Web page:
It sucks to be a Christian who doesn’t believe

Sam Leith's title above is paradoxical.  How can one be both a Christian and an atheist?  One cannot of course.  The central event of Chistianity is the resurrection.  Denying that that happened severs you from Christianity.  

But Sam Leith makes the point not only that we live in a culture suffused by Christian thinking and values but also that we can personally be aware of, and influenced by, elements of Christianity.  He is a cultural Christian.  I am glad that he has "come out" as that as I am such a person too.  The wonderful words of the KJV are burned into my brain too.  And I accept Christian principles and values as the best guide to life

And I have been much rewarded by that.  Whenever I do the Christian (kind, generous, forgiving) thing I get a reward.  Often almost instantly and sometimes after many years. I have found to be true the positive statement of verse 1 in the profoundly wise 11th chapter of the  book of  Ecclesiastes:

"Cast thy bread upon the waters: for thou SHALT find it after many days" (KJV)

Many atheists seem to be very angry about religion. They even hate it.  But there are some of us who grew up under explicitly Christian influences who are very glad of it

Easter Sunday. I went to church for the first time in ages. The little parish church has stood for 900 years in a village near where my parents live. It’s where my father James, who died last week aged 75, will be buried. It was a friendly, pomp-free service of the pragmatic sort – dogs were welcome, and there were tables with colouring-in pens to keep the kids occupied during the Eucharist. There was an easter-egg hunt in the graveyard afterwards.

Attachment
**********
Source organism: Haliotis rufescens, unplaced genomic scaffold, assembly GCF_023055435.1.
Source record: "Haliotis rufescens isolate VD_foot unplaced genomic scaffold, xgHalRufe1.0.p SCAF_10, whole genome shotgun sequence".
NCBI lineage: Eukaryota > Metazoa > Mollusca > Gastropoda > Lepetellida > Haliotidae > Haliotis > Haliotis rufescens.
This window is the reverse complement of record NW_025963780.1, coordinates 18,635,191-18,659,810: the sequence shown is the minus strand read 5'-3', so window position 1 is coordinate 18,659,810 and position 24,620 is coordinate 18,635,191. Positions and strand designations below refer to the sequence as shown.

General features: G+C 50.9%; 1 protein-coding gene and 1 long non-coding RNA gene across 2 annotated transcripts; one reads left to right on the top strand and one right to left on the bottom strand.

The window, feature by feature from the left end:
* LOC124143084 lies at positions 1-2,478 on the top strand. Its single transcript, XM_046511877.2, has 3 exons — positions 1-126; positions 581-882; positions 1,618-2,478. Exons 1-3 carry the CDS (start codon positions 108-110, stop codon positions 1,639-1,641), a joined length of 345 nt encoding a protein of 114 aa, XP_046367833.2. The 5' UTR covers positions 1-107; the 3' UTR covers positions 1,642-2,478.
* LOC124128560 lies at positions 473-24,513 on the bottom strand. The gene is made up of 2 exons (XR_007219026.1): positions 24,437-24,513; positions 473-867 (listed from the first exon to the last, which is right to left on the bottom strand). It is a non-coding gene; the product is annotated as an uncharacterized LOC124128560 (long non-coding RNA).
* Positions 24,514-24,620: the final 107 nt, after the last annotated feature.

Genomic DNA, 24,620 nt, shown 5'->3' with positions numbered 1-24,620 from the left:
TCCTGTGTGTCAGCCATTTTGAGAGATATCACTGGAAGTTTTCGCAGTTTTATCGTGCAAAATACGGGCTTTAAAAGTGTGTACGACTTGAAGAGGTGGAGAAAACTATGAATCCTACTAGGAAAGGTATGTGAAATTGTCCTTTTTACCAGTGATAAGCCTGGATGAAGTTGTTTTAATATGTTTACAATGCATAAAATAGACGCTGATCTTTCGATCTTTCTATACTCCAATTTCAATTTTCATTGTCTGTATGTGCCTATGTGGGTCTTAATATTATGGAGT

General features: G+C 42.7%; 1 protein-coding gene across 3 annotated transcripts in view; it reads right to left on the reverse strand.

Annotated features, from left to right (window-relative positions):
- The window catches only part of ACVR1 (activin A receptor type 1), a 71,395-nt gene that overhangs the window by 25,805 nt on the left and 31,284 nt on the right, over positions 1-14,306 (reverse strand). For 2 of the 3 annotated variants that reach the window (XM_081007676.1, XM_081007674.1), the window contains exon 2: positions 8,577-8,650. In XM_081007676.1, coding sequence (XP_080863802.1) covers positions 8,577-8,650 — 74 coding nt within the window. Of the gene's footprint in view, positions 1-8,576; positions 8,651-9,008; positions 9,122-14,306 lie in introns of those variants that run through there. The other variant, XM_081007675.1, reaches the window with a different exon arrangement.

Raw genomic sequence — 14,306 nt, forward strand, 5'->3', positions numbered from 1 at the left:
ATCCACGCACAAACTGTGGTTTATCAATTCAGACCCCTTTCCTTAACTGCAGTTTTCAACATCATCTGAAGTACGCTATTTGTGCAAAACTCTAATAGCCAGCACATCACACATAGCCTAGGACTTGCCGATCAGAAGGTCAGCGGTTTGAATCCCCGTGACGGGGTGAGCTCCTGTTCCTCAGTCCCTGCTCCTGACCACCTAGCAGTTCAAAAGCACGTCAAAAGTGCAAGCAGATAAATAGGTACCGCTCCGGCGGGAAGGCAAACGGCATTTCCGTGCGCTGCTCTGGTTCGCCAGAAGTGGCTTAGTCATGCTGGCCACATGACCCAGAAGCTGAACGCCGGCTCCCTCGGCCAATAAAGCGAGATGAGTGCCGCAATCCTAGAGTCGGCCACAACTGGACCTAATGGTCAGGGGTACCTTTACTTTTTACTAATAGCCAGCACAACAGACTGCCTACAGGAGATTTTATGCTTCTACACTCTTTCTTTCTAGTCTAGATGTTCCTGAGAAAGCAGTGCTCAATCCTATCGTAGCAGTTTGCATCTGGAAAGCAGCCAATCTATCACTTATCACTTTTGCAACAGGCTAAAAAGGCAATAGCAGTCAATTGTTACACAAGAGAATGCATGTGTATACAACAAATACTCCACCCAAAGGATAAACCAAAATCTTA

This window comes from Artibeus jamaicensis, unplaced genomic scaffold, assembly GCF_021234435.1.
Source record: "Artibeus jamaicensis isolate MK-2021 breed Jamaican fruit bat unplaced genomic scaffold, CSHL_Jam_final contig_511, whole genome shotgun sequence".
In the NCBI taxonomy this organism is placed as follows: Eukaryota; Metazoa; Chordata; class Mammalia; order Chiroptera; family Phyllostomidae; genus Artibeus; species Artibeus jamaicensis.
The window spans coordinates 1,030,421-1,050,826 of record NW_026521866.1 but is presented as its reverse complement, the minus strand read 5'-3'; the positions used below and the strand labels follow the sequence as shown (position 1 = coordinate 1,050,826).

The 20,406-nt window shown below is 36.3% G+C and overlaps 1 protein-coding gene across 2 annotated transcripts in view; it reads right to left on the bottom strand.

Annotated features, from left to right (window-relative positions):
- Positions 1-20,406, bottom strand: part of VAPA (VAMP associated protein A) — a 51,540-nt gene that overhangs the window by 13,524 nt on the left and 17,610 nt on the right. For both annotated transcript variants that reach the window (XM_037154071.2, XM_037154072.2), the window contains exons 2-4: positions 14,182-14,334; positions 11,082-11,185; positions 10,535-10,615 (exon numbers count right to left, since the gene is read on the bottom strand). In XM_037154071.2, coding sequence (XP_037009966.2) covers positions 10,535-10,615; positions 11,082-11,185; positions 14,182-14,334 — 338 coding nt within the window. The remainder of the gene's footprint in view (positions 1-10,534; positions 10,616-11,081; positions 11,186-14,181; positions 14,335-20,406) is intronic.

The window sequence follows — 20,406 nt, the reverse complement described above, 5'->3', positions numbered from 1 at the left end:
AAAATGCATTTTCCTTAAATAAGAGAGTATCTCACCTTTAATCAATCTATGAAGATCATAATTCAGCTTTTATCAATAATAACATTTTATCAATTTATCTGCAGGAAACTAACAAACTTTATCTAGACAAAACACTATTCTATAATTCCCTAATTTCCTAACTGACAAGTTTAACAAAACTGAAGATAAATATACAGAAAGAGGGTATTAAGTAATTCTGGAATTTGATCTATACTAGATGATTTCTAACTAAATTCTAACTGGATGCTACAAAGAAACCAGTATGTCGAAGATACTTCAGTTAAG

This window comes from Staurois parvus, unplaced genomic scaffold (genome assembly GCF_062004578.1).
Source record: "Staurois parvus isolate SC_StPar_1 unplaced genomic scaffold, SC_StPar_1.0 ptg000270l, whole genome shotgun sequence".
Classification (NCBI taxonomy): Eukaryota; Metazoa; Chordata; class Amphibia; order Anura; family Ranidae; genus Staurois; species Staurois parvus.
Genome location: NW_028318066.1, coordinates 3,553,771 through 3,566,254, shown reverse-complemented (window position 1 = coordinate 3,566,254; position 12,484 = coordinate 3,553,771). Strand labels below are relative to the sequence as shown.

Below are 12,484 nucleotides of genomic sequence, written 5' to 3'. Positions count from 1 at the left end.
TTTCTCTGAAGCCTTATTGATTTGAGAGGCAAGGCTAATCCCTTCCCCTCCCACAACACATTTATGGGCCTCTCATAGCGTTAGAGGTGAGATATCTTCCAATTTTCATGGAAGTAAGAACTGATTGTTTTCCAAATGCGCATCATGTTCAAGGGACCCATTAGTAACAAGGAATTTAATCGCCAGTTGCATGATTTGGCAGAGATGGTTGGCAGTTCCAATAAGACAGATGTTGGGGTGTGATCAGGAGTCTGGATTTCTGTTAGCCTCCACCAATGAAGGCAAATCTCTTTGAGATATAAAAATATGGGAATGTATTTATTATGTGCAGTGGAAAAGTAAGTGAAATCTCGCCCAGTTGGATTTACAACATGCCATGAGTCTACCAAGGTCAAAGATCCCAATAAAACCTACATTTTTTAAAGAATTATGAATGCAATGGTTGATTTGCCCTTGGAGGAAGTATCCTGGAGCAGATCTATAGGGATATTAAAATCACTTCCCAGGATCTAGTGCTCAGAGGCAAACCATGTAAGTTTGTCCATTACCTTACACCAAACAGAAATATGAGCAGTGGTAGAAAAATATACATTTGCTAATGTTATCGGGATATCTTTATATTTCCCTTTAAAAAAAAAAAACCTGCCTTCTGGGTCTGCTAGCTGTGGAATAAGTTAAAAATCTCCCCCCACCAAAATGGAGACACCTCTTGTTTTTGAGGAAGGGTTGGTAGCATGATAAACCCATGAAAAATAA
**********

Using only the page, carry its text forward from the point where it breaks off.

Pathetic fallacy is a bitch. While my dad was dying, outside the window of his bedroom the wet Wiltshire spring went indifferently about its business. Now, with my dad a week gone, the sun is out and the sky blue. New lambs are cantering unsteadily in the field on the other side of the garden fence. The skirts of the treeline are full of bluebells and daffs. Everything taunts us with new life.

The reading in church was from the resurrection story, as told in the gospel of St John: Mary Magdalene, finding the stone rolled away from the tomb; Mary, confronting the man she takes for the gardener; and the man saying to her: ‘Mary.’ What a freight of feeling there is in that simple pair of syllables.

It’s funny: I found myself tearing up at these familiar points of the story. (Well, maybe not funny: maybe entirely predictable. Last week a YouTube video of the Ukulele Orchestra covering ‘Teenage Dirtbag’ had me in floods.) Even if what it describes never happened, there’s such beauty in the yearning it encodes, and in the generation after generation that have stood in this same place to affirm faith in it or to share that yearning. Here is Larkin’s vast, moth-eaten musical brocade, nothing to be derided.